Is the State Holding Your Money?

The Facts: After my mother died, I found the passbook for a savings account she had at a local bank. I contacted the bank and was advised that the account was closed and that the funds in the account were transferred to the state a few years before my mother’s death.

The Questions: Can a bank simply close an account and turn the money over to the state? Can I reclaim the funds now that my mother has passed?

The Answer: Under the New York State abandoned property law, a bank can, in fact, transfer funds to the state from accounts that they deem dormant or abandoned. An account is assumed to have been abandoned if the account holder has had no contact with the bank for a specified period of time known as the dormancy period. As of April 1, 2011, the dormancy period in New York was decreased from five years to three years. In other words, if an account holder has no contact with the bank relating to his account for a period of three years, the bank can start the process of transferring the funds in the account to the New York Office of Unclaimed Funds. It is important to note that for purposes of the law, “contact” does not have to be deposit or withdrawal but can be a letter or phone call.

After the bank determines that an account has been dormant for three years, the bank has the obligation to notify the account owner that his/her assets may be been transferred to the state. The first notice is sent by first class mail. If the account holder does not respond, a second notice is sent by certified mail. If there is still no response from the account holder, the bank is required to place a notice in the newspaper. If at any time before the funds are transferred to the state someone comes forward claiming to be the account holder, the bank can ask for any documentation it deems necessary to insure that the person is actually the account holder entitled to the funds.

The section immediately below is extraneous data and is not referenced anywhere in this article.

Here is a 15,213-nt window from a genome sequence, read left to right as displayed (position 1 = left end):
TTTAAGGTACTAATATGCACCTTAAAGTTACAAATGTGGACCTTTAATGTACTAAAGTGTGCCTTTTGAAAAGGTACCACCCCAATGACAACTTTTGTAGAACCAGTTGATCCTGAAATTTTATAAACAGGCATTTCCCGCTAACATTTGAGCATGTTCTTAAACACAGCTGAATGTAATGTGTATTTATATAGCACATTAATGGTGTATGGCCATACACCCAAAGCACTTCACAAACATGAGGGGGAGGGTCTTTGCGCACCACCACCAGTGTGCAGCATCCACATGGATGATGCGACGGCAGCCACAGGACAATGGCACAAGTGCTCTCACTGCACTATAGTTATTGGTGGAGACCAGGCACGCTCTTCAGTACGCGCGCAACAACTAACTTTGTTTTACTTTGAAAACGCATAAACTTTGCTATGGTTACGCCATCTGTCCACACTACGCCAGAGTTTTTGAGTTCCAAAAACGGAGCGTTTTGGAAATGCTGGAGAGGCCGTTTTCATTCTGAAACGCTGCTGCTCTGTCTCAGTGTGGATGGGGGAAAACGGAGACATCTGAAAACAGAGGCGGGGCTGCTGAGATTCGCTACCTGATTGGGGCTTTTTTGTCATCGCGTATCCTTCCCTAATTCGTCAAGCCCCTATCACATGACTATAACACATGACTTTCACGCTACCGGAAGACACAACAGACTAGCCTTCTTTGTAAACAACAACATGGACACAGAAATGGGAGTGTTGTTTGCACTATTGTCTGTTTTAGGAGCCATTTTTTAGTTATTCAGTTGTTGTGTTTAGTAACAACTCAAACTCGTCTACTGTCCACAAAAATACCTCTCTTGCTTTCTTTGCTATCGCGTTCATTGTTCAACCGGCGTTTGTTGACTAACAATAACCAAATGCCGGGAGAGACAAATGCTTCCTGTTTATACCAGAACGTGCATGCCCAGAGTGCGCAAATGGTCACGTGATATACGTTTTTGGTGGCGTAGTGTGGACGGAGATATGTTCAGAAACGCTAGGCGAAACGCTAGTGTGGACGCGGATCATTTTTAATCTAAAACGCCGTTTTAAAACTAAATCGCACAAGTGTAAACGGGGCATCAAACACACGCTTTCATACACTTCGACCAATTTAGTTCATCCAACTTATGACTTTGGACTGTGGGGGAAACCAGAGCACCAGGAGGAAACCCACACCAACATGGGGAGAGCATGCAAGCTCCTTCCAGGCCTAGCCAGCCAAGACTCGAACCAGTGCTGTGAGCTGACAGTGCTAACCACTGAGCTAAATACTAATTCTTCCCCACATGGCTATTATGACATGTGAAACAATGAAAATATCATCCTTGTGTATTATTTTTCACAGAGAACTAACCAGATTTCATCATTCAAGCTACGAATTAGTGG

It is noteworthy that in addition to abandoned funds held in bank accounts, other assets ranging from security and utility deposits to insurance settlement checks to the contents of safe deposit boxes can also be transferred to the Office of Unclaimed Funds.

If abandoned assets are actually transferred to the Office of Unclaimed Funds, the original owner of the asset or her executor, administrator or heirs have the right to reclaim the property. As your mother’s heir, you will be able to reclaim the money she had in the savings account by contacting the Office of Unclaimed Funds at www.osc.state.ny.us/ouf/index.htm and making a claim. While you are on the site, it may be worthwhile to check for abandoned funds that may have belonged to you or to other relatives. With the increased mobility of our society, more and more assets are forgotten or overlooked and find their way into the hands of the Office of Unclaimed Funds.

This article first appeared in the July 26, 2012 issue of the Times Beacon Record Newspapers.

 
Linda M. Toga of The Law Offices of Linda M. Toga, P.C. is an East Setauket, New York attorney with a general law practice focusing on estate planning, real estate, marital planning, small business services and litigation.

 

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